There was no interior noise on bumpy roads, as you would expect from any new car. The wind noise at high speeds was prominent, it seemed like a fitting issue rather than a manufacturing fault in our car. The 4-speed blower made considerable noise when you set it at speeds of 3 and above.
The position of main power window control is practical. It sits just beside the handbrake lever making one main control useful for both the driver and front passenger. There are independent controls for rear passengers, as there should be. There was a slight delay in response time of power windows. It takes a little practice to adjust them according to your will.
The cluster has a tachometer, an odometer, one trip meter and the usual fuel and temperature gauges. The placement of fuel and temperature gauges made them very hard to read in the daylight, however there was no problem reading them in the night. The overall cluster looked better in the daylight than at the night which is opposite of what normally happens due to its plain green conventional lights like we used to have back in the 90s.
The rest of the interior lightings were of bright green color. Although the preference of color is very subjective but we find these lights very ugly.
In the department of in-car entertainment, you have a USB and MP3 player with a set of speakers at the front. You wouldn’t like it if you are an audiophile, but it gets the job done.
The lights and wiper assembly is opposite, which means there is a 100% chance that you would turn on the wipers if you are trying to give a left turn signal, unless you drive a German.
It has fabric seats and ample cushioning, which provides a very comfortable sitting position, as well as expansive leg space, but I will cover that in the comfort section below.
When I found out that the car is based on the first generation Vitz I was already sold on the performance of this car. I have driven a Vitz 2003 1.0L in the past. It had an automatic transmission. It never felt underpowered even on CNG with 5 people on board, so I was confident and the V2 will not disappoint me.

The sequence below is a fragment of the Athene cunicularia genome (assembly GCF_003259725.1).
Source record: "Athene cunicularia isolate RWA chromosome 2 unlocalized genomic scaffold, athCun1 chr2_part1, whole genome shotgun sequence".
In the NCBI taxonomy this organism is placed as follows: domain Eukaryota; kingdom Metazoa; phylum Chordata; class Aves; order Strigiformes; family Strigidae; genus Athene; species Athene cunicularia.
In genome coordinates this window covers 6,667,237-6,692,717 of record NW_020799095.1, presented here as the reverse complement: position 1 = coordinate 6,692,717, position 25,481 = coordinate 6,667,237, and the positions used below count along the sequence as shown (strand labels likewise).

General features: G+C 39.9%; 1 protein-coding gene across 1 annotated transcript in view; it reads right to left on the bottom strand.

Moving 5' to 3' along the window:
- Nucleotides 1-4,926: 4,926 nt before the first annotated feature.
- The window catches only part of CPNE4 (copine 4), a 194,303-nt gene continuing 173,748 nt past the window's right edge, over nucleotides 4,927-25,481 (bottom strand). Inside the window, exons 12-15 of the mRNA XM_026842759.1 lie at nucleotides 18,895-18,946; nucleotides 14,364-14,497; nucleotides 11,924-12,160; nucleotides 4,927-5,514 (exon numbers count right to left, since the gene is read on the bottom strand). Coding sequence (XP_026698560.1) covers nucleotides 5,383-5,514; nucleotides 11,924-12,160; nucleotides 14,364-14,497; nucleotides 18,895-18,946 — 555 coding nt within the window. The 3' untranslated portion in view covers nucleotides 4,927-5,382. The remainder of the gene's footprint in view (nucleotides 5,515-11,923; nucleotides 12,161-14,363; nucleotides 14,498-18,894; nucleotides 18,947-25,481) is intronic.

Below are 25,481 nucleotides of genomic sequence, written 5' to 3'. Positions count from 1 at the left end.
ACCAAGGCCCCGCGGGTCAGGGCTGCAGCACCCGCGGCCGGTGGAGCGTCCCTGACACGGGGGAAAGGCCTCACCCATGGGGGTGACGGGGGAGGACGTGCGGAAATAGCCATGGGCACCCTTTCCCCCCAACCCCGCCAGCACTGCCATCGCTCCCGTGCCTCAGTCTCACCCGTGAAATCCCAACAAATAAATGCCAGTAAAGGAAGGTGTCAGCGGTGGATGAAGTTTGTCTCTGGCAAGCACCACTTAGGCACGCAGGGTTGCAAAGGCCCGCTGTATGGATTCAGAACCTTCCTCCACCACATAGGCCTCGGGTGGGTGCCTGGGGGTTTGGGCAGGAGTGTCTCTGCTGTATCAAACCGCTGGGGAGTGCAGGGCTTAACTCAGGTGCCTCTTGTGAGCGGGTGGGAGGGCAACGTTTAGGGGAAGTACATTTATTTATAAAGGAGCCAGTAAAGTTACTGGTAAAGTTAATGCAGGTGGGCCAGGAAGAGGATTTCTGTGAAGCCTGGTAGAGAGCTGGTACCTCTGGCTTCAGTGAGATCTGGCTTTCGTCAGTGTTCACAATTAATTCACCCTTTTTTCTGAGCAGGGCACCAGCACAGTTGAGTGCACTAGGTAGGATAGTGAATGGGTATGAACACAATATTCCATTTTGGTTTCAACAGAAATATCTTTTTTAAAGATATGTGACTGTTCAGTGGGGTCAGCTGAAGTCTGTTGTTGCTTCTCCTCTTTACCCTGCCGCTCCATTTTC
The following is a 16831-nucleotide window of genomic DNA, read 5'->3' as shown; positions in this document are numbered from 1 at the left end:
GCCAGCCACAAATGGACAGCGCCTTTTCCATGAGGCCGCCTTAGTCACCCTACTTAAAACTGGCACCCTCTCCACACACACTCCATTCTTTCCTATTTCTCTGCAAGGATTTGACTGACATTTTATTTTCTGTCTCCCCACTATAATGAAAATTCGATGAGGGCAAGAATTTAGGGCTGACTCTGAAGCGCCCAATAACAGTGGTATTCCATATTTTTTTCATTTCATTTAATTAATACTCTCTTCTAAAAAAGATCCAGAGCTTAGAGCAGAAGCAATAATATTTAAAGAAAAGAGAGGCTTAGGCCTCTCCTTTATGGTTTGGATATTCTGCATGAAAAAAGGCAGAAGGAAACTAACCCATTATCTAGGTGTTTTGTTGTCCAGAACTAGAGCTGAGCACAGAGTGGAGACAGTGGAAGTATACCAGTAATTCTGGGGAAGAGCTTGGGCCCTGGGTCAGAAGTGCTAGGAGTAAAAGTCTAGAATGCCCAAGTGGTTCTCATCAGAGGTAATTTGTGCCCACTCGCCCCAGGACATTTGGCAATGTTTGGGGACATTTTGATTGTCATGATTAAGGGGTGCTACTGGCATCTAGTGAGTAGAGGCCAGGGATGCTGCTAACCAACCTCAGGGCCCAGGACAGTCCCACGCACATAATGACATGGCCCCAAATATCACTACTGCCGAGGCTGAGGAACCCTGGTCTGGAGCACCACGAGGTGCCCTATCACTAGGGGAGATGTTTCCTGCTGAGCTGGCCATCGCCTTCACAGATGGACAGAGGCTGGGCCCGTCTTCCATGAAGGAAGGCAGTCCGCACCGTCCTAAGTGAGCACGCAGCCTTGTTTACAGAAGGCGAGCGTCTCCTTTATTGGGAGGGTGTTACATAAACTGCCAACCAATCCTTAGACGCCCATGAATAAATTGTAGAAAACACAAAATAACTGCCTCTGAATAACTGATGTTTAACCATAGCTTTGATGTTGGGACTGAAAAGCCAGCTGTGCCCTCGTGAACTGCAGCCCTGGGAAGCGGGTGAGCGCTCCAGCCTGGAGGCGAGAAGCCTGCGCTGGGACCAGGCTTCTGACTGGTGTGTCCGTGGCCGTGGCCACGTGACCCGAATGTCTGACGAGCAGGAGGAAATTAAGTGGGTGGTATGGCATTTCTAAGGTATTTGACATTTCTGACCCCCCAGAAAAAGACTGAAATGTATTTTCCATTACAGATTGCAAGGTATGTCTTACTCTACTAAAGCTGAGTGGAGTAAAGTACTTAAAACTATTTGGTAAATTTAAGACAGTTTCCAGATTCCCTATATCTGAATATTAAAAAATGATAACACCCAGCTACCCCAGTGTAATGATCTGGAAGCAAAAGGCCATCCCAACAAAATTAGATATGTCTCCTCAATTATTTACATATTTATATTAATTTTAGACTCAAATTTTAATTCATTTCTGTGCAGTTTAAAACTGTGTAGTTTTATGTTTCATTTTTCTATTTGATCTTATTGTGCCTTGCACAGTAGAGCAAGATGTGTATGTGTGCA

I was not disappointed. The car was an absolute treat to drive. The 1.3L (1298cc – tax benefit) engine produces 90 horsepower at 6,000 revs and 120 Nm of torque at 4,400 revs; couple that with a 5-speed manual and an electronic throttle and you got yourself a nice pocket-rocket given the weight of the vehicle.
Acceleration was smooth and the car did not hesitate even once when I floored it. The throttle was responsive, as it should be given the drive-by-wire technology is there instead of the mechanical one. Although it felt a bit short on low-end torque, but it is expected from any car which has a 1.8L or smaller engine so it’s not a quirk but merely a feeling.
The brakes were not as effective as I was hoping, given that I was mentally comparing it with Vitz, but they were not that bad. You have to exert a little force on the pedal for them to work normally. Maybe it was the EBD (Electronic Brake-force Distribution) working with a different configuration but I had to press the pedal hard. The ABS worked flawlessly and under heavy braking it let me easily maneuver and steer the car without locking up the wheels. We found the handling and road grip to be very good.
We managed to get a 12.5 KM/liter in city driving conditions with a normal foot on the pedal. When we put the pedal to the metal (beware: there is no fuel-cut at redline so do at your own risk) it gave us an economy of 8.75 KM/liter, which I think is pretty good considering the car was running with AC on all the times.
The performance of the AC was decent too. Even in the scorching heat of Karachi it was performing well above our expectations, the only gripe about the AC was the noise of the blower.